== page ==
david-sedaris1It might seem to you readers that Jesse, Devin and I can’t be on this blog together.  However, I can assure you that despite our Clark Kent/Supermanness, we are indeed different people.  Though with our glasses and our geekiness I can’t imagine which one of us would be Superman.  Jesse is more like Charles Xavier in his (sometimes scary) ability to read people. Devin is quite the enigma – she’d probably be the Invisible Woman.  And personally I have always leaned more toward being the Hulk.  But I digress. . .

I waited a while to post since I wanted Devin and Jesse to have some time center stage.  Recently and not so recently this blog has been entirely too much about me and my reading.  But now that they’ve had their fifteen minutes I’m stealing back the spotlight.  If they want it back they’ll have to read.  And post. 

Fitting then, that my post should be about David Sedaris, someone entirely self involved and constantly focused on where the spotlight is (and attempting to get it back where it belongs – on him). 

Because I’m such an avid and constant reader, people often assume that I’ve read a currently popular author.  I mean, if 50 million people on the subway are reading Dan Brown, how can Jess not be reading him?  Stephenie Meyer – how can Jess not be through all four by now?  I usually have no problem denying that I’ve read them, though sometimes there comes along an author who I haven’t read, but whom I feel I should have read. When that happens, I’m not above faking it until I’ve actually read them.   It’s bad enough that I constantly feel like I’m catching up on a lifelong summer reading list, I don’t need people to push more titles on me.   Besides, I wouldn’t want to ruin my reputation by admitting I haven’t read ALL the books that are worth reading.  I should be embarrassed, but I’m not and there you have it. 

David Sedaris is one of those authors.  I’d heard his name thrown around.  People would say his name in conversation and gesture my way, assuming that I knew what they were talking about.  I would smile enthusiastically and wordlessly and that seemed enough.  From these conversations I gleaned plenty – I knew he was funny and neurotic and, well, kind of a gay male version of me.  My mom has read all his stuff.  I’d seen his sister on TV.  But before two weeks ago the most that I had read were two stories in Holidays on Ice.  I liked what I read, but I didn’t feel the need to follow up with more.  I don’t know what changed, except that I’ve been having health issues lately and I cannot be inside my own head right now.  My mother handed me When You Are Engulfed in Flames and for many reasons the timing was right. David’s self involved fantasies and hysterical neurotic obsessions struck a chord with me, allowing me to avoid my own self absorbed anxieties for a while.  I wonder now if readers laugh at his stuff with an air of bemused dis-attachment or do they, like me, see themselves in every other paragraph?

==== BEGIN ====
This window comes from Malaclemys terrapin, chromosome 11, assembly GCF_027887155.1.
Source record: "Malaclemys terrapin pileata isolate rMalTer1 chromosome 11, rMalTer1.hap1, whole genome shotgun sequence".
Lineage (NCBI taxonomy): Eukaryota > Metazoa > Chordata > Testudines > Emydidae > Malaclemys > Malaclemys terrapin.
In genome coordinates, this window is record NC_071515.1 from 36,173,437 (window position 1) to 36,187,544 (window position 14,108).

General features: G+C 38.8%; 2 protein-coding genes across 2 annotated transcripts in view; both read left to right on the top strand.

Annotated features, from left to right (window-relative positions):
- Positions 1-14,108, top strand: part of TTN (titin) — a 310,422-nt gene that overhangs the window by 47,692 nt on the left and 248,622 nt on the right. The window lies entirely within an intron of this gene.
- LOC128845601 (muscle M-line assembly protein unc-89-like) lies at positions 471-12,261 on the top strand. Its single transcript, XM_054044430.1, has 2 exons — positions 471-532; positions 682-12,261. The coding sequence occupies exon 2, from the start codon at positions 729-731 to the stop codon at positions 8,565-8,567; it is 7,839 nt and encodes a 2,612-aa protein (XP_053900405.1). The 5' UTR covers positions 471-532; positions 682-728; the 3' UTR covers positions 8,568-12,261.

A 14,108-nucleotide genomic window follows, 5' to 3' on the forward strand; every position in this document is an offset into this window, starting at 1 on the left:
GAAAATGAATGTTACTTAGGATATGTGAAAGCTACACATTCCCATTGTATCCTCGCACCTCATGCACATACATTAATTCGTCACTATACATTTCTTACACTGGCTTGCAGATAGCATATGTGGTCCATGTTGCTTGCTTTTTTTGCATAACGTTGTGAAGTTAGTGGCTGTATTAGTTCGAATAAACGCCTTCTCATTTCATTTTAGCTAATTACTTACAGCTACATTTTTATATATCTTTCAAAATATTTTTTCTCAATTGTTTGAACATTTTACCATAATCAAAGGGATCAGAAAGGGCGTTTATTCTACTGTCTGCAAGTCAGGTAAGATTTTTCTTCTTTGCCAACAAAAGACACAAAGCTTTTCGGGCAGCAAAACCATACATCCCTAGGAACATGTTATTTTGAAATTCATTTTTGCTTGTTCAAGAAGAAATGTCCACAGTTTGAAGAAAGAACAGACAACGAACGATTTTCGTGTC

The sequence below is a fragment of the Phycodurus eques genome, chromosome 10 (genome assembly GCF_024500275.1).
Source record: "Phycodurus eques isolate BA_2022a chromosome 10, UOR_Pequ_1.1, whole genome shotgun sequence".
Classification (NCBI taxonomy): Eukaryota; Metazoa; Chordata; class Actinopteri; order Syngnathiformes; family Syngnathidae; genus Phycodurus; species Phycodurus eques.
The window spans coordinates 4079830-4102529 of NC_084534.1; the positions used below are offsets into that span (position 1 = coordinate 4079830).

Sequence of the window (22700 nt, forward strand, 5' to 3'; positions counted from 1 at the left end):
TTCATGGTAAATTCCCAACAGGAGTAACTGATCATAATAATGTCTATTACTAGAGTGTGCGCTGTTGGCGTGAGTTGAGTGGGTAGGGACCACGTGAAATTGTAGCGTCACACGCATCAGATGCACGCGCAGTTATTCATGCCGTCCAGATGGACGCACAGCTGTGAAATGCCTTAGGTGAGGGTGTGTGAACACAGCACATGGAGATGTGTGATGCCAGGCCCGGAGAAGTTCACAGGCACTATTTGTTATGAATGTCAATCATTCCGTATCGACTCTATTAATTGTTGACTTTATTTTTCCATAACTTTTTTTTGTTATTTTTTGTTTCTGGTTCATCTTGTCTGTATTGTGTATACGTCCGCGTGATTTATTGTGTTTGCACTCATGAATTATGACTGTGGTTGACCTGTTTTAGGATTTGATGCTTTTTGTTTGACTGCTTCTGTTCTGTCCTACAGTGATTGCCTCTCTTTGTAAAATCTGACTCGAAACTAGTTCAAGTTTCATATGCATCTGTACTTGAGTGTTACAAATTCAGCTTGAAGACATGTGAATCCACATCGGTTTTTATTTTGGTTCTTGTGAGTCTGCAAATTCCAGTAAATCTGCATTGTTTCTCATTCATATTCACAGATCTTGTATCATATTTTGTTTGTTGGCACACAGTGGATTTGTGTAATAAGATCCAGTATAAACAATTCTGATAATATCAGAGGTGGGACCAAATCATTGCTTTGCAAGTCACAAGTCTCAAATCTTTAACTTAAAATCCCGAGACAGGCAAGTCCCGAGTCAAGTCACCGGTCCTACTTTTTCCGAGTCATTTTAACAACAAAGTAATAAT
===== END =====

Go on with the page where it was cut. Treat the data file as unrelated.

By the end of Engulfed, I wasn’t ready to set aside my new crutch so I picked up Me Talk Pretty One Day, which was soon (two days later) followed by Naked.  Right before I got to Dress Your Family In Corduroy and Denim I stopped, completely saturated.  I’ll get back to Corduroy eventually, but it can wait.  I need something to look forward to.

I did finally admit to one friend that I had never actually read any of David Sedaris’ work, but I told her after my binge had ended.  She laughed and I laughed.  At least now I know why she was thinking of me when she was reading his stuff.  I was supposed to be reading him all along, I just didn’t know what I was missing.